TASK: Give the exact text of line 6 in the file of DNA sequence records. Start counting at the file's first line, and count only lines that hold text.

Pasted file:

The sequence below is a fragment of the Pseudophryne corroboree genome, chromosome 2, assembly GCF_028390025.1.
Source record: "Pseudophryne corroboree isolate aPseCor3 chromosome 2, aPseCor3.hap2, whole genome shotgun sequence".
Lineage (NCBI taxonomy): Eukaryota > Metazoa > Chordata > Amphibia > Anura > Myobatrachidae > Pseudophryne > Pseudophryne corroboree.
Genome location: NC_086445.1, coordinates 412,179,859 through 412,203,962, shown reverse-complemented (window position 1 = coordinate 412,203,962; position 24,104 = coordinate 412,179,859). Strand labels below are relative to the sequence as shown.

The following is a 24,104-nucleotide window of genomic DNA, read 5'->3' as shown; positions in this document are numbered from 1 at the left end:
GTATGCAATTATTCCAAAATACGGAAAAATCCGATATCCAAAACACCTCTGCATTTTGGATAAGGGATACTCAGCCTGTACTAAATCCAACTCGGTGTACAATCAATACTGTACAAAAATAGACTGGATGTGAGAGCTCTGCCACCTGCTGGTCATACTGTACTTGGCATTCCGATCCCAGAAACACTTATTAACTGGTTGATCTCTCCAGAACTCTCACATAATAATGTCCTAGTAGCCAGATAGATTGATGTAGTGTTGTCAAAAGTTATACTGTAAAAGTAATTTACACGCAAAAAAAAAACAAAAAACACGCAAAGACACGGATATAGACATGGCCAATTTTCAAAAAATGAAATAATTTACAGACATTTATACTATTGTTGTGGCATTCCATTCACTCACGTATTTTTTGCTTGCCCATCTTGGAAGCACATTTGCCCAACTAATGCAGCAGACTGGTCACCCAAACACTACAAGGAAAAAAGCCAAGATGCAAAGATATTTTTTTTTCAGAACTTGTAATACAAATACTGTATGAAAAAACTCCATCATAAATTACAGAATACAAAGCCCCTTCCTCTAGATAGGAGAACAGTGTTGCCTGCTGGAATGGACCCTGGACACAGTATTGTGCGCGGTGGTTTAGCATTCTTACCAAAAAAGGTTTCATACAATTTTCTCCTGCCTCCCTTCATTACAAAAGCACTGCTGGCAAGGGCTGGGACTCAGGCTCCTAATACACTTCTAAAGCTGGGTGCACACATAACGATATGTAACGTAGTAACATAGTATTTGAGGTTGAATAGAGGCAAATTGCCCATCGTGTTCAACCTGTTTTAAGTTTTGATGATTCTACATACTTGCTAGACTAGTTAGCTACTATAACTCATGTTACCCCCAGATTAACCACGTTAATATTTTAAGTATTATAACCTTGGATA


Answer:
GTATGCAATTATTCCAAAATACGGAAAAATCCGATATCCAAAACACCTCTGCATTTTGGATAAGGGATACTCAGCCTGTACTAAATCCAACTCGGTGTACAATCAATACTGTACAAAAATAGACTGGATGTGAGAGCTCTGCCACCTGCTGGTCATACTGTACTTGGCATTCCGATCCCAGAAACACTTATTAACTGGTTGATCTCTCCAGAACTCTCACATAATAATGTCCTAGTAGCCAGATAGATTGATGTAGTGTTGTCAAAAGTTATACTGTAAAAGTAATTTACACGCAAAAAAAAAACAAAAAACACGCAAAGACACGGATATAGACATGGCCAATTTTCAAAAAATGAAATAATTTACAGACATTTATACTATTGTTGTGGCATTCCATTCACTCACGTATTTTTTGCTTGCCCATCTTGGAAGCACATTTGCCCAACTAATGCAGCAGACTGGTCACCCAAACACTACAAGGAAAAAAGCCAAGATGCAAAGATATTTTTTTTTCAGAACTTGTAATACAAATACTGTATGAAAAAACTCCATCATAAATTACAGAATACAAAGCCCCTTCCTCTAGATAGGAGAACAGTGTTGCCTGCTGGAATGGACCCTGGACACAGTATTGTGCGCGGTGGTTTAGCATTCTTACCAAAAAAGGTTTCATACAATTTTCTCCTGCCTCCCTTCATTACAAAAGCACTGCTGGCAAGGGCTGGGACTCAGGCTCCTAATACACTTCTAAAGCTGGGTGCACACATAACGATATGTAACGTAGTAACATAGTATTTGAGGTTGAATAGAGGCAAATTGCCCATCGTGTTCAACCTGTTTTAAGTTTTGATGATTCTACATACTTGCTAGACTAGTTAGCTACTATAACTCATGTTACCCCCAGATTAACCACGTTAATATTTTAAGTATTATAACCTTGGATA